3222.0  Population Projections, Australia, 2017 (base)  2066 Quality Declaration
Latest ISSUE Released at 11:30 AM (CANBERRA TIME) 22/11/2018
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QUEENSLAND INTRODUCTION The population projections presented in this release are not predictions or forecasts. They are an assessment of what would happen to Australia's population if the assumed levels of the components of population change (births, deaths and migration) were to occur between 2018 and 2066. The projections reveal the size, structure and distribution of the future population under various assumptions of future levels of fertility, mortality and migration. These assumptions are based on long and shortterm trends and future scenarios dictated by research in Australia and elsewhere. For simplicity, most analysis is limited to three selected series which cover three sets of possible future population growth outcomes: higher (series A), medium (series B) and lower (series C). However, there are a total of 72 series available for use.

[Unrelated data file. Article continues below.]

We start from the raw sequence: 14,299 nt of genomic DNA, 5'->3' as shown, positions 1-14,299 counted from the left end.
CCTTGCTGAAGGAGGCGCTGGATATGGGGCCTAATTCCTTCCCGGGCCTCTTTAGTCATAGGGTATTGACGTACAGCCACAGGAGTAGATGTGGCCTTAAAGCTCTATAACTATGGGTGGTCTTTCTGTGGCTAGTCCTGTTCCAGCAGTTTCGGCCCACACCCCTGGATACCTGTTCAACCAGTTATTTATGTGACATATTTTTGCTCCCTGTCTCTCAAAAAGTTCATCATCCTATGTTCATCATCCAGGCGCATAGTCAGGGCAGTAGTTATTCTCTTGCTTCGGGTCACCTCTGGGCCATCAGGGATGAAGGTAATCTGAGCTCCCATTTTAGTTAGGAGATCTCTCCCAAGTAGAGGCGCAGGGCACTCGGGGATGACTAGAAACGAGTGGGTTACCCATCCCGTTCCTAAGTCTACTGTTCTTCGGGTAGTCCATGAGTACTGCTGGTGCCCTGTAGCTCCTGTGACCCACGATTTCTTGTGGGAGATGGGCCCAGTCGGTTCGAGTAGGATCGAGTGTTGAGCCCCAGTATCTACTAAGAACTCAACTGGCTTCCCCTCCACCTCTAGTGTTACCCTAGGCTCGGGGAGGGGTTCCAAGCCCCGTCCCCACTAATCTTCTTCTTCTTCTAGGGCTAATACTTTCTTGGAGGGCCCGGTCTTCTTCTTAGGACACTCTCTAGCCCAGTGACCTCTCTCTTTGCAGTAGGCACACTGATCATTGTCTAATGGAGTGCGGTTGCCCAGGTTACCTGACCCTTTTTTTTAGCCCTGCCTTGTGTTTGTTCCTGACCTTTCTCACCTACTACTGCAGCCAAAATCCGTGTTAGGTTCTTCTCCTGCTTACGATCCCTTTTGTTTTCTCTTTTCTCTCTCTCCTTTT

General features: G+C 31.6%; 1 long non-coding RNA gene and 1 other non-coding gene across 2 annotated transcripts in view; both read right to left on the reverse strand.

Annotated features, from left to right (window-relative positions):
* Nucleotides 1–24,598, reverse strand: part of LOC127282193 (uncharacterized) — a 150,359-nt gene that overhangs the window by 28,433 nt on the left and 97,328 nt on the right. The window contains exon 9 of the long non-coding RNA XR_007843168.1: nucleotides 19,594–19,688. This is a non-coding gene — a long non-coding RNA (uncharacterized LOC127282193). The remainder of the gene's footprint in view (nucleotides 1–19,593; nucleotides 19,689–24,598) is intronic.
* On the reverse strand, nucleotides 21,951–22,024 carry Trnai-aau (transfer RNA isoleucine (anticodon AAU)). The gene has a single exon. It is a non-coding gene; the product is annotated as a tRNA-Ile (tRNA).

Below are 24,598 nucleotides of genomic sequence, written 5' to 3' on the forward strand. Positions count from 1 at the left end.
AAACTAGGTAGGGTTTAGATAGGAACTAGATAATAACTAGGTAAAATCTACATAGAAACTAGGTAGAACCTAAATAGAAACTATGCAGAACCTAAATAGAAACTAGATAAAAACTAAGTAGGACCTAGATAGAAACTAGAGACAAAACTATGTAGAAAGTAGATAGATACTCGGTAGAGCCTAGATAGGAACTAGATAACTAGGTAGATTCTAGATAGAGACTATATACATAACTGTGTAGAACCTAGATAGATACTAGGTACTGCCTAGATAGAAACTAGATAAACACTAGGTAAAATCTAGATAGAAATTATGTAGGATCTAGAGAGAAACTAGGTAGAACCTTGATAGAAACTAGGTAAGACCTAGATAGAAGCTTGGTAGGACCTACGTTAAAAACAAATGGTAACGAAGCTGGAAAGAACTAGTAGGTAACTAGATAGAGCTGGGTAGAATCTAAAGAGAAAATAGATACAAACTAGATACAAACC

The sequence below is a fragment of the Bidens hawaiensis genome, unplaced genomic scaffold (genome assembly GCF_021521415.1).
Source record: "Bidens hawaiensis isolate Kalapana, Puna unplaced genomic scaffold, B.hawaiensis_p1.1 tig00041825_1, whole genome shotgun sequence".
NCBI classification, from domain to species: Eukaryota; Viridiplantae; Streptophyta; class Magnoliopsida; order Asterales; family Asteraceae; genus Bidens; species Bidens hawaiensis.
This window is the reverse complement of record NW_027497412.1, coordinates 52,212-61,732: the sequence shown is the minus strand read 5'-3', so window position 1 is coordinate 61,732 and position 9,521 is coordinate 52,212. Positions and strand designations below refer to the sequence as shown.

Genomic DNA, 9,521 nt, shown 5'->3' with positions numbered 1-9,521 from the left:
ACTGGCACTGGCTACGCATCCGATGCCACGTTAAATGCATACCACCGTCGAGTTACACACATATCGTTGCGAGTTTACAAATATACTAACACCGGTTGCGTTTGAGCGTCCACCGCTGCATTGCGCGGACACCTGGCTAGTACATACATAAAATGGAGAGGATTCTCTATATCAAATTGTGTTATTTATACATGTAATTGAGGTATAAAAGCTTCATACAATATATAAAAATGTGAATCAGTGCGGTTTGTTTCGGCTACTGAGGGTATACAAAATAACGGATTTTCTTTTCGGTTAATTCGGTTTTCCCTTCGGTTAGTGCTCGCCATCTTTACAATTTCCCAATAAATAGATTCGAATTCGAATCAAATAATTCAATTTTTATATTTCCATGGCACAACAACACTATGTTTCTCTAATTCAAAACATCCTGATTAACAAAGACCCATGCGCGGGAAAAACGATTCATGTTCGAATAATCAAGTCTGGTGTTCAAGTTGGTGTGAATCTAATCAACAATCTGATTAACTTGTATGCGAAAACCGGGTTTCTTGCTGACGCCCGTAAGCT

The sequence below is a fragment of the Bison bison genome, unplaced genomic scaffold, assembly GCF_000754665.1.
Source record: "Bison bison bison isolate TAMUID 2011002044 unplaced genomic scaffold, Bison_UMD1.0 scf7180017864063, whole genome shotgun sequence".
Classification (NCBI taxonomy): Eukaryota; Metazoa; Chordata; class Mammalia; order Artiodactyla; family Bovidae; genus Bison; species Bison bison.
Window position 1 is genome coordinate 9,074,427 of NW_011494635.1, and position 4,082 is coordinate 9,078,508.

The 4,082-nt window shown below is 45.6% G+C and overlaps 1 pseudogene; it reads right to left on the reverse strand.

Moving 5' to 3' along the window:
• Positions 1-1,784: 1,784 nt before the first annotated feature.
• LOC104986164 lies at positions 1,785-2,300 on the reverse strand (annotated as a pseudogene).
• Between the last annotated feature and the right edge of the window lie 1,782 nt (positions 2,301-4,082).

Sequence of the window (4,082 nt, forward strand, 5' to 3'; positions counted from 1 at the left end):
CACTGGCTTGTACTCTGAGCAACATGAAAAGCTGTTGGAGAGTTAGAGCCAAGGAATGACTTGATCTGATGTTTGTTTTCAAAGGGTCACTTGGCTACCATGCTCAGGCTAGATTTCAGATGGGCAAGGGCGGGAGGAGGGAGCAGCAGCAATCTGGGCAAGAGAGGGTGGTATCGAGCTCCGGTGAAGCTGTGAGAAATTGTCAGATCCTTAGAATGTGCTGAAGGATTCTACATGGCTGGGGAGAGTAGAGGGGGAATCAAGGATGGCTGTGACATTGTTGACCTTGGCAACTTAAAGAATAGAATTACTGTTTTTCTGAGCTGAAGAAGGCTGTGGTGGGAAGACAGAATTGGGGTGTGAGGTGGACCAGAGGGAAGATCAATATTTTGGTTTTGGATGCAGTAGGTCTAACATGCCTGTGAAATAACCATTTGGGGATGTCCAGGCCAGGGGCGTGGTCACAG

PROJECTION RESULTS Population size Queensland's population of 4.9 million people as at 30 June 2017 is projected to increase by between 0.8% and 1.5% per year, reaching a population between 7.5 million and 10.5 million in 2066. This is slightly higher than the average annual growth rate projected for Australia as a whole. The three selected series project continuing population growth throughout the projection period. In 2027, Queensland is projected to reach between 5.7 million and 5.9 million people. In series A, Queensland experiences strong and consistent growth, reaching 10.5 million in 2066. In series B, the population reaches 8.7 million in 2066, and in series C, growth is projected to be lower, with the population reaching 7.5 million in 2066. Source(s): Population Projections, Australia, 2017 (base)  2066 In each scenario, more of the projected growth occurs in Greater Brisbane than in the rest of the state. The proportion of Queensland's population living in Greater Brisbane is projected to increase slightly from 49% in 2017 to 51% by 2027, and to 55% by 2066 (in all series). Greater Brisbane is projected to grow from 2.4 million in 2017 to between 2.9 million (series B and C) and 3.0 million (series A) in 2027. The rest of Queensland is projected to grow from 2.5 million to between 2.8 million (series C) and 2.9 million (series A and B) in 2027. Source(s): Population Projections, Australia, 2017 (base)  2066 Source(s): Population Projections, Australia, 2017 (base)  2066 Natural increase In 2016–17, there were 61,300 births and 30,700 deaths in Queensland, resulting in natural increase of 30,600 people. In all projected series, births will continue to exceed the number of deaths during the projection period, resulting in sustained natural increase for Queensland. In series A, numbers of both births and deaths increase over the projection period. The impact of the higher migration assumptions results in births increasing at a faster rate than deaths, leading natural increase to grow to 62,700 by 2066. In series B, natural increase is projected to be similar to current levels, dropping slightly to 24,500 in 2066. The number of deaths per year are slightly higher than in series A, but the main difference is the lower number of births. Again, the difference in the migration assumptions between series A and B has more impact than the difference in the fertility assumption. In series C, the number of births increase more slowly than the number of deaths, which sees natural increase decline to 2,400 in 2066. Below the state level, Greater Brisbane experiences natural increase over the projection period for all series, but for the rest of Queensland, steady numbers of births coupled with increasing deaths in series C results in natural decrease from 2042 onwards. Source(s): Population Projections, Australia, 2017 (base)  2066 Net overseas migration In 2016–17, there were 88,200 overseas arrivals and 53,300 overseas departures in Queensland, resulting in net overseas migration (NOM) of 34,900 people. In all series, overseas arrivals will exceed overseas departures throughout the projection period, resulting in positive NOM. NOM is projected to continue its recent increase for the first few years of the projection. Series A then continues to increase to 45,700 in 2066, series B stabilises at 37,400 and series C declines to 29,100. Greater Brisbane is assumed to receive around 60% of the state's NOM. Net interstate migration In 2016–17, there were 98,400 interstate arrivals and 80,600 interstate departures in Queensland, resulting in a net interstate migration (NIM) gain of 17,800 people. In all series, the number of interstate arrivals are projected to exceed interstate departures in Queensland, resulting in a net interstate migration gain. In series A, NIM is projected to increase to 20,000 people per year from 2027. In series B, NIM is projected to return to its recent average of 11,000 people per year in 2027, and in series C, NIM is projected to decrease to 6,000 people per year in 2027. The proportion of the Queensland's NIM gain received by Greater Brisbane is projected to decrease in all series, from 68% in 2017 to 45% in 2066. POPULATION AGEING Median age In all projected series, the median age of the population of Queensland is projected to increase from 37.1 years in 2017 to between 39.1 years (series A) and 43.0 years (series C) in 2066. In each case the median age of females increases by more than the median age of males. Of the three selected series, series C projects the largest increase in the median age by 2066, with the median age of males increasing by 5.4 years to 41.8 years, and the median age of females increasing by 6.3 years to 44.2 years. Series A projects the lowest median age, with males increasing to 38.1 years and females increasing to 40.1 years. Series B projects the median age increasing to 39.2 years for males and 41.7 years for females. Age structure The graph below presents the age structure in 2066 for Queensland for series A, B and C, compared with the 2017 age structure. In each of the three selected series, the proportion of people aged 65 and over will increase from 15% at 30 June 2017 to between 21% (series A and B) and 23% (series C) in 2066. Over the same period, the proportion of children (those aged 0–14) is projected to decrease from 20% to between 16% (series C), 18% (series B) and 19% (series A), while the working age population (those aged 15–65) is projected to decrease from 65% to between 60% (series A), and 61% (series B and C). The proportion of the population aged 85 and over is projected to increase from 1.8% in 2017 to 3.7% in series B in 2066. The proportion is higher in both series C (4.2%) due to lower numbers of both births and younger migrants, and in series A (4.3%) due to higher numbers of older people resulting from increased life expectancy. Footnote(s): (a) The 85 years and over population has not been included in the graph but was used to calculate the proportion for all ages. Source(s): Population Projections, Australia, 2017 (base)  2066 Document Selection These documents will be presented in a new window.